Lost fans: you don't have to make your way to the island via Ajira Airways in order to ask a question of the creative team or the series' stars. Televisionary is taking questions from fans to put to Lost 's executive producers/showrunners Damon Lindelof and Carlton Cuse and stars Matthew Fox ("Jack Shephard"), Evangeline Lilly ("Kate Austen"), and Michael Emerson ("Benjamin Linus") for a series of on-camera interviews taking place this weekend. If you have a specific question for any of the above producers or actors from Lost , please leave it in the comments section below . I'll be accepting questions until midnight PT tonight and, while I can't promise I'll be able to ask any specific inquiry due to the brevity of these on-camera interviews, I am looking for some insightful and thought-provoking questions to add to the mix. So who knows: your burning question might get asked after all.

What's Done is Done: The Eternal Struggle Between Good and Evil on the Season Finale of "Lost"

Every story begins with thread. It's up to the storyteller to determine just how much they need to parcel out, what pattern they're making, and when to cut it short and tie it off. With last night's penultimate season finale of Lost ("The Incident, Parts One and Two"), written by Damon Lindelof and Carlton Cuse, we began to see the pattern that Lindelof and Cuse have been designing towards the last five seasons of this serpentine series. And it was only fitting that the two-hour finale, which pushes us on the road to the final season of Lost , should begin with thread, a loom, and a tapestry. Would Jack follow through on his plan to detonate the island and therefore reset their lives aboard Oceanic Flight 815 ? Why did Locke want to kill Jacob? What caused The Incident? What was in the box and just what lies in the shadow of the statue? We got the answers to these in a two-hour season finale that didn't quite pack the same emotional wallop of previous season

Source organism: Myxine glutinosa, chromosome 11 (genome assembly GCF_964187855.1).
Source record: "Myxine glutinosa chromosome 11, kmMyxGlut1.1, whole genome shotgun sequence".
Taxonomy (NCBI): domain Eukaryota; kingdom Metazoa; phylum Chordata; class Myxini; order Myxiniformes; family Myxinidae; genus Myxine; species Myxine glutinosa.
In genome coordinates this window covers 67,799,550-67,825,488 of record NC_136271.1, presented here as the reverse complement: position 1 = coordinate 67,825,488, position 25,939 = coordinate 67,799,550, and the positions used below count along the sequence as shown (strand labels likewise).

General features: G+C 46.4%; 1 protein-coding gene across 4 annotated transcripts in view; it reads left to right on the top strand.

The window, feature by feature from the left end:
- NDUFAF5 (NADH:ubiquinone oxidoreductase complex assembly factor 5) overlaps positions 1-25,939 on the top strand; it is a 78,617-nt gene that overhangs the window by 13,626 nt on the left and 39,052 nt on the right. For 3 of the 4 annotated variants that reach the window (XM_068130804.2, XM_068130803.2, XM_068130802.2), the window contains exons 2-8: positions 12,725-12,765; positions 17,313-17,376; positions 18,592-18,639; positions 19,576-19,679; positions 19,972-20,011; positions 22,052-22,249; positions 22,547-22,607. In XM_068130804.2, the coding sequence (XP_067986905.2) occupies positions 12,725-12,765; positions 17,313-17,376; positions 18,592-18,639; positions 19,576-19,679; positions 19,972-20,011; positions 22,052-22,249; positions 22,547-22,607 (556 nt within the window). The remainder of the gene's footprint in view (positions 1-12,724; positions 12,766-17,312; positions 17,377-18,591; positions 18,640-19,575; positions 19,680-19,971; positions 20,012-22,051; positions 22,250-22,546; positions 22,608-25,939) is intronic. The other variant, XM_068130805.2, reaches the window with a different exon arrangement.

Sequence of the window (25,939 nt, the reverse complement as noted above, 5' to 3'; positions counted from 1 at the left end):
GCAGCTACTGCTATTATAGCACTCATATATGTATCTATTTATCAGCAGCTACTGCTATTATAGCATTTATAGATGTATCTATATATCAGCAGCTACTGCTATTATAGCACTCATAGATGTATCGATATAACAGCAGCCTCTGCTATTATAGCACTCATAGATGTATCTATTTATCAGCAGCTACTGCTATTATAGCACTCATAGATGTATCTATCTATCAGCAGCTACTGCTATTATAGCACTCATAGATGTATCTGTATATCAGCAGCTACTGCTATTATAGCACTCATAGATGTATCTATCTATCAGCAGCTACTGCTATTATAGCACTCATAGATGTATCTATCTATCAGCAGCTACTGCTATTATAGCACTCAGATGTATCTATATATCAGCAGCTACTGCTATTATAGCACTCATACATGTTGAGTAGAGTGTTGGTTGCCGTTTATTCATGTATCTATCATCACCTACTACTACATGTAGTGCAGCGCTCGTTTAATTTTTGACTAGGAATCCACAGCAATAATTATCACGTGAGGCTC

Pilot Inspektor: CBS' "Smith"

I may just have to change my original "What I'll Be Watching This Fall" post, as I sat down and finally watched CBS' new crime drama Smith this weekend. (What? It's taken me a long time to make my way through the stack of pilot DVDs.) While it's on following Gilmore Girls and Veronica Mars on Tuesday nights (10 pm ET/PT, to be exact), I'm going to be sure to leave enough room on my TiVo to make sure that I catch this compelling, amoral drama. While one can't help but be impressed by what might just be the most marquee-friendly cast in primetime--Ray Liotta, Virginia Madsen, Jonny Lee Miller, Amy Smart, Simon Baker, and Franky G all star and Shohreh Aghdashloo has a recurring role--the pilot's premise alone earned major points in my book: it's a crime drama from the point of view of the criminals, who engage in high-stakes heists. But don't be alarmed; it's nothing like NBC's short-lived Heist . Instead, think of it as The Italian